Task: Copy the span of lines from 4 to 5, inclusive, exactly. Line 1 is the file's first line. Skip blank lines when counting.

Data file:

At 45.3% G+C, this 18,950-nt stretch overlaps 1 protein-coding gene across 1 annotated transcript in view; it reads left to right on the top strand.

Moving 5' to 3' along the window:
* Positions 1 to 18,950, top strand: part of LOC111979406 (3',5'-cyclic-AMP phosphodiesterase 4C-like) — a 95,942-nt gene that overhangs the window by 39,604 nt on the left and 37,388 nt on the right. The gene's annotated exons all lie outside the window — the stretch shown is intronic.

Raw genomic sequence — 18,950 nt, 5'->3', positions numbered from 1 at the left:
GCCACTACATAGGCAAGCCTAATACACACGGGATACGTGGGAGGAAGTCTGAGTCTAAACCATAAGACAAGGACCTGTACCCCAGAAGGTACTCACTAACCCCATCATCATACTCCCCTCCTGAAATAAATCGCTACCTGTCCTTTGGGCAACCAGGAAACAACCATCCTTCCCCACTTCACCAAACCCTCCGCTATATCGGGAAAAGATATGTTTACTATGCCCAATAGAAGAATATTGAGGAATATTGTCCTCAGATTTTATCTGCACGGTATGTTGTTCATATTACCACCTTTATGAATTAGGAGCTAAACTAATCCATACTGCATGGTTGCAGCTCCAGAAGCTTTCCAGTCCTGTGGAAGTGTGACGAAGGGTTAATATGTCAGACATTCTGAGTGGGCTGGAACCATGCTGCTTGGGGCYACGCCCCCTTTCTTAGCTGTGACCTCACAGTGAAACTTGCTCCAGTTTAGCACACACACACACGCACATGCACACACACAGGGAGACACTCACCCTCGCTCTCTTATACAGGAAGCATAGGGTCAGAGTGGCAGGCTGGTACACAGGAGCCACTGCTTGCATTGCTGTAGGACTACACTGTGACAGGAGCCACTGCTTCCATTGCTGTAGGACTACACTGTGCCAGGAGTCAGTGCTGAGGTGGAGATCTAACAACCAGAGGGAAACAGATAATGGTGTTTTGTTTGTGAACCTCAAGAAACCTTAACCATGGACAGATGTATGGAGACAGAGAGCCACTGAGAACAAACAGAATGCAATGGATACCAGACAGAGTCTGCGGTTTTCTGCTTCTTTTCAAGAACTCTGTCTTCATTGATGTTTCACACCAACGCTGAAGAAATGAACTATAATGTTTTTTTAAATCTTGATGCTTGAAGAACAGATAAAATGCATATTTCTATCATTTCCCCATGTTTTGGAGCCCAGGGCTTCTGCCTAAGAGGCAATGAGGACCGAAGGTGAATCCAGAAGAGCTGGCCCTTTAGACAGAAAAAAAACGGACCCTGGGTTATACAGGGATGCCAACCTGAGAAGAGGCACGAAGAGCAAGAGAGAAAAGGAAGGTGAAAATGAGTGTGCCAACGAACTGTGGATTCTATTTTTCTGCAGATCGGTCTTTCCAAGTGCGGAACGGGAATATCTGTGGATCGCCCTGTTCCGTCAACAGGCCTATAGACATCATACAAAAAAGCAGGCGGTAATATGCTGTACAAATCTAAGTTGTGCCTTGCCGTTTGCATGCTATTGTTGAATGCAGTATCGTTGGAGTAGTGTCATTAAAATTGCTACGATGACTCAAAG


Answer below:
Raw genomic sequence — 18,950 nt, 5'->3', positions numbered from 1 at the left:
GCCACTACATAGGCAAGCCTAATACACACGGGATACGTGGGAGGAAGTCTGAGTCTAAACCATAAGACAAGGACCTGTACCCCAGAAGGTACTCACTAACCCCATCATCATACTCCCCTCCTGAAATAAATCGCTACCTGTCCTTTGGGCAACCAGGAAACAACCATCCTTCCCCACTTCACCAAACCCTCCGCTATATCGGGAAAAGATATGTTTACTATGCCCAATAGAAGAATATTGAGGAATATTGTCCTCAGATTTTATCTGCACGGTATGTTGTTCATATTACCACCTTTATGAATTAGGAGCTAAACTAATCCATACTGCATGGTTGCAGCTCCAGAAGCTTTCCAGTCCTGTGGAAGTGTGACGAAGGGTTAATATGTCAGACATTCTGAGTGGGCTGGAACCATGCTGCTTGGGGCYACGCCCCCTTTCTTAGCTGTGACCTCACAGTGAAACTTGCTCCAGTTTAGCACACACACACACGCACATGCACACACACAGGGAGACACTCACCCTCGCTCTCTTATACAGGAAGCATAGGGTCAGAGTGGCAGGCTGGTACACAGGAGCCACTGCTTGCATTGCTGTAGGACTACACTGTGACAGGAGCCACTGCTTCCATTGCTGTAGGACTACACTGTGCCAGGAGTCAGTGCTGAGGTGGAGATCTAACAACCAGAGGGAAACAGATAATGGTGTTTTGTTTGTGAACCTCAAGAAACCTTAACCATGGACAGATGTATGGAGACAGAGAGCCACTGAGAACAAACAGAATGCAATGGATACCAGACAGAGTCTGCGGTTTTCTGCTTCTTTTCAAGAACTCTGTCTTCATTGATGTTTCACACCAACGCTGAAGAAATGAACTATAATGTTTTTTTAAATCTTGATGCTTGAAGAACAGATAAAATGCATATTTCTATCATTTCCCCATGTTTTGGAGCCCAGGGCTTCTGCCTAAGAGGCAATGAGGACCGAAGGTGAATCCAGAAGAGCTGGCCCTTTAGACAGAAAAAAAACGGACCCTGGGTTATACAGGGATGCCAACCTGAGAAGAGGCACGAAGAGCAAGAGAGAAAAGGAAGGTGAAAATGAGTGTGCCAACGAACTGTGGATTCTATTTTTCTGCAGATCGGTCTTTCCAAGTGCGGAACGGGAATATCTGTGGATCGCCCTGTTCCGTCAACAGGCCTATAGACATCATACAAAAAAGCAGGCGGTAATATGCTGTACAAATCTAAGTTGTGCCTTGCCGTTTGCATGCTATTGTTGAATGCAGTATCGTTGGAGTAGTGTCATTAAAATTGCTACGATGACTCAAAG